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Why short rotations make mathematical sense

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PostPosted: 07/05/19 5:12 pm    ::: Why short rotations make mathematical sense Reply Reply with quote

It's a common phenomenon that coaches, including the very best ones, will shorten their playing rotation to seven, six or even just the five starters in important, close games.

A winning team must have two components: good players and good teamwork. To achieve good teamwork, each player in the floor lineup must have instantaneous familiarity with the other four players' shooting preferences, passing and dribbling skills, preferred sides, cutting speeds, change of direction quickness, floor running abilities, as well as their flaws and weaknesses. This kind of intimate familiarity can only be achieved by each five-player lineup practicing and playing many hours together.

Stated differently, even good players will not play with sufficiently good teamwork if they are strangers re playing together.

How many different five-player lineup combinations can there be for a team? It depends on how many players are on the team. NCAA teams can have 15 scholarship players. WNBA teams can have 12 players. Here's how the combinatorial math works out:


Playing more than seven players in a rotation essentially means each player is playing with partial "strangers". In a close and important game, therefore, a coach should be loath to go beyond a rotation of seven, unless forced to do so by injury, exhaustion or foul trouble.

When a coach is forced to reduce the rotation because of injury or other unavailability of starters (such as WNBA players vamoosing to Europe), both the skill-reduced team and the bench players who are now forced into the rotation may play unexpectedly well, simply because these former "stranger lineups" become better at teamwork as their familiarity with each other increases via increased practice and game time together.
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PostPosted: 07/05/19 10:56 pm    ::: Reply Reply with quote

Its a balance the staffs must find, in playing a minimal starting unit that has the most experience not only in producing individually, but also producing as a starting unit - and having a first-response number of reserves that can also provide those same kinds of production in crucial moments in games when regular starters are down to injury or fouls.

There's arguments for both sides, but the inevitable always happens when a staff will need a reserve or more to step up in big moments, and should that reserve fail to do so because he/she was not as prepared for such moments as he/she could have been - because the staff didn't play them enough throughout the season - then that's an indictment against that staff.....


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PostPosted: 07/05/19 10:59 pm    ::: Reply Reply with quote

Short rotations make sense if the only objective is winning the current game. That's why rotations shorten in the playoffs.

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PostPosted: 07/05/19 11:13 pm    ::: Reply Reply with quote

Using more players will also work if players have similar skill sets and can be moved in and out like interchangeable parts.

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PostPosted: 07/06/19 8:48 am    ::: Reply Reply with quote

I think you also have to factor in the longevity of the combinations. Having 10 players on a team (assume they include the right skillsets and abilities) that have been together for 3-4 years (or longer in the WNBA) is going to provide a lot of combinations that have the experience to play well together. Changing the roster by 50% or more every year due to injuries, transfers/trades, graduation/retirement means that the lineups that "click" are going to be fewer.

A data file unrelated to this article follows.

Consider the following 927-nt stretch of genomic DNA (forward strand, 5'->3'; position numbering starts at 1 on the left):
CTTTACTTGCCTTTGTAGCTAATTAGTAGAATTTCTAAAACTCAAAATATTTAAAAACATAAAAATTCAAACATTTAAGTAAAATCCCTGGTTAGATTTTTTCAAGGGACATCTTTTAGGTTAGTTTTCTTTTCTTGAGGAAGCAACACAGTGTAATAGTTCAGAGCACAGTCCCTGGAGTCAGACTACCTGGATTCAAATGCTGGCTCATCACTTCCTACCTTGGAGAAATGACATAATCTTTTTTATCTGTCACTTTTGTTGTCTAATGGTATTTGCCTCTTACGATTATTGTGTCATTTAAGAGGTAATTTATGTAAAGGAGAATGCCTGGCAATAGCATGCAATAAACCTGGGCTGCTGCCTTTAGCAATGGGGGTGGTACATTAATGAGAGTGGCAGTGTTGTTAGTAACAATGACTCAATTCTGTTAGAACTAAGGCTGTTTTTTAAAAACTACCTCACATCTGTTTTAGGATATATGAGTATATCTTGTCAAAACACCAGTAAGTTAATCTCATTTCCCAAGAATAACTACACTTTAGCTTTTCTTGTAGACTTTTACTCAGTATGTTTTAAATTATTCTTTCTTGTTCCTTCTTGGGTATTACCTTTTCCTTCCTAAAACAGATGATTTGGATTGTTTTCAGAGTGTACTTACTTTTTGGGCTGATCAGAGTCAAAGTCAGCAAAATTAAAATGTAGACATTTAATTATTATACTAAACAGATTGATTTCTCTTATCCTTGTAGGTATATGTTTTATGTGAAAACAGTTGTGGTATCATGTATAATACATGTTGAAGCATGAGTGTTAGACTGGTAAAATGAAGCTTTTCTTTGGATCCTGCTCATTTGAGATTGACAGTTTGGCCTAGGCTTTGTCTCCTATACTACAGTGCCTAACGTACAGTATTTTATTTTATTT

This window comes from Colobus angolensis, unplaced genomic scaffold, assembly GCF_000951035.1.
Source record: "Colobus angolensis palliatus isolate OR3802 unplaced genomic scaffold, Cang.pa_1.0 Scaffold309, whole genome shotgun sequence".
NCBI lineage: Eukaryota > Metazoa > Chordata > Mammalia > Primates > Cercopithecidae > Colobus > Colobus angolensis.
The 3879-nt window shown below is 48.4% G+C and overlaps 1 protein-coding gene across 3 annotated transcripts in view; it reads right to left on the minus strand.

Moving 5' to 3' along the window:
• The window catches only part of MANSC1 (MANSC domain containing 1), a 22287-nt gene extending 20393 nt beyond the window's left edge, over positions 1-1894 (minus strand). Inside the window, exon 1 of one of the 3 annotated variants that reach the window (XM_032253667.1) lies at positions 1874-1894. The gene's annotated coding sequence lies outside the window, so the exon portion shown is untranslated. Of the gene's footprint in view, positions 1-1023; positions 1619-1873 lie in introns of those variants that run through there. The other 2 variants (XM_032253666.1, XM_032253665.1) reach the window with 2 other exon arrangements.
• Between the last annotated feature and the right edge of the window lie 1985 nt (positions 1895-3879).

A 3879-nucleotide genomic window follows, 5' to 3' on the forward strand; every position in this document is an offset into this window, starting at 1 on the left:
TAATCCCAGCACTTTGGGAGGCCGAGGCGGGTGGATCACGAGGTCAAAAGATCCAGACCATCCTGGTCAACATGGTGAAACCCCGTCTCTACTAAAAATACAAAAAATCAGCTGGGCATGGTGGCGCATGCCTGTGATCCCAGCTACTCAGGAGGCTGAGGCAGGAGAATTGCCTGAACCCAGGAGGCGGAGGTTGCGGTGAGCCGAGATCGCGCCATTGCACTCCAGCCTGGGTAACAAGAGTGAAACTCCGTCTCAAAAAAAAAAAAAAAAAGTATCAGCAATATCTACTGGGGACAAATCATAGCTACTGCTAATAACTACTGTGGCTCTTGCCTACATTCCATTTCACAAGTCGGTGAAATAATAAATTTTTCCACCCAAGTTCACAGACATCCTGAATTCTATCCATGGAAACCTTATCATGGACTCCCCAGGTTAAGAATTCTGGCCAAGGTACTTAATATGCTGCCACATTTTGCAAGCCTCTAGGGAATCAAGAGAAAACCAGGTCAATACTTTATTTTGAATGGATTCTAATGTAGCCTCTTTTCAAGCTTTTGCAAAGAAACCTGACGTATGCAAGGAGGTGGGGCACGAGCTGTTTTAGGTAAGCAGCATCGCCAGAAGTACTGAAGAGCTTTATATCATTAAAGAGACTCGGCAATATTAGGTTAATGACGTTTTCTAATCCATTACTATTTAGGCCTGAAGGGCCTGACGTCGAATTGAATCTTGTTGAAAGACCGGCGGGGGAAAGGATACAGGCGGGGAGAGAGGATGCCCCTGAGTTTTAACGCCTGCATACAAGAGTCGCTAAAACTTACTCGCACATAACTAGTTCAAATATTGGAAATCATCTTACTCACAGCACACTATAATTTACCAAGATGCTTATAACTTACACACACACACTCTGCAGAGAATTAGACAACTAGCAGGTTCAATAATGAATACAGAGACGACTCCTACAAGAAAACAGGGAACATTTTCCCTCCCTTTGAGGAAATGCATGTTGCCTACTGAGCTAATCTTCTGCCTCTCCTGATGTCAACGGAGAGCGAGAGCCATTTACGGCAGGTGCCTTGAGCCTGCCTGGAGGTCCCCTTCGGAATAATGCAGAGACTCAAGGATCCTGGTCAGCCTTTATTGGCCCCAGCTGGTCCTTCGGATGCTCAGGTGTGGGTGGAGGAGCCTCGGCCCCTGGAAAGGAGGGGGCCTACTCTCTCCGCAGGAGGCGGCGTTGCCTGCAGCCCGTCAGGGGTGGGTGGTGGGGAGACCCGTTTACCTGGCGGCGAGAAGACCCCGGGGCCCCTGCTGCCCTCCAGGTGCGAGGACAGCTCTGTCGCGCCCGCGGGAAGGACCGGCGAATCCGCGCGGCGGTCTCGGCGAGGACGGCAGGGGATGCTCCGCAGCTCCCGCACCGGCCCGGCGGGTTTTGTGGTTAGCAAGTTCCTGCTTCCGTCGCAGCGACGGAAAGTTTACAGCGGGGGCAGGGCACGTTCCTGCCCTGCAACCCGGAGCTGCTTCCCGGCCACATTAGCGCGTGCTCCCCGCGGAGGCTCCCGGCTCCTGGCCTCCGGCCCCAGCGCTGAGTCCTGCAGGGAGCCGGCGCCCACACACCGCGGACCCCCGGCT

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PostPosted: 07/06/19 9:28 am    ::: Reply Reply with quote

Glenn has a great point ...

As long as no one gets hurt or in foul trouble, play the best five for 40 minutes. These are highly conditioned athletes with lots of rest breaks and if that's what's expected, that can happen.

But reality points out that injuries and foul trouble are inevitable, so you need a backup at each spot -- but if one player can back up two or more spots, then you limit the unfamiliar lineups. Ideally, one perimeter player can cover three spots, and one post player can cover two, for a rotation of seven.

Just a note: I learned coaching softball that it was better to keep people in their familiar spots, even if it didn't seem optimal. For example, my shortstop is out, and my second best infielder is my second baseman. So I can move her to short, and have my reserve play second. But what that does, I discovered, is weaken two positions, and for me, at least, I got better results when I put the reserve at shortstop and let the second baseman stay in her most comfortable, most familiar position.

In basketball, then, if you have one perimeter reserve, she plays all three positions, depending on who's out. The three starters always stay in their spots. Same up front ...

Now I'm not claiming this is the best plan all the time (no system is perfect), but it's where I started. Sometimes my reserve perimeter player was simply incapable of playing point guard, so a shift had to be made -- but as long as changing positions was minimized, and the rotation was always the same, that familiarity bred consistency.

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PostPosted: 07/07/19 10:02 am    ::: Reply Reply with quote

That's Glenn's opinion. I tend to go with Frozen LVFan's factor, particularly after some very up close and personal seasons watching some teams. A lot of it will depend on how the coach practices them together and in what combinations.

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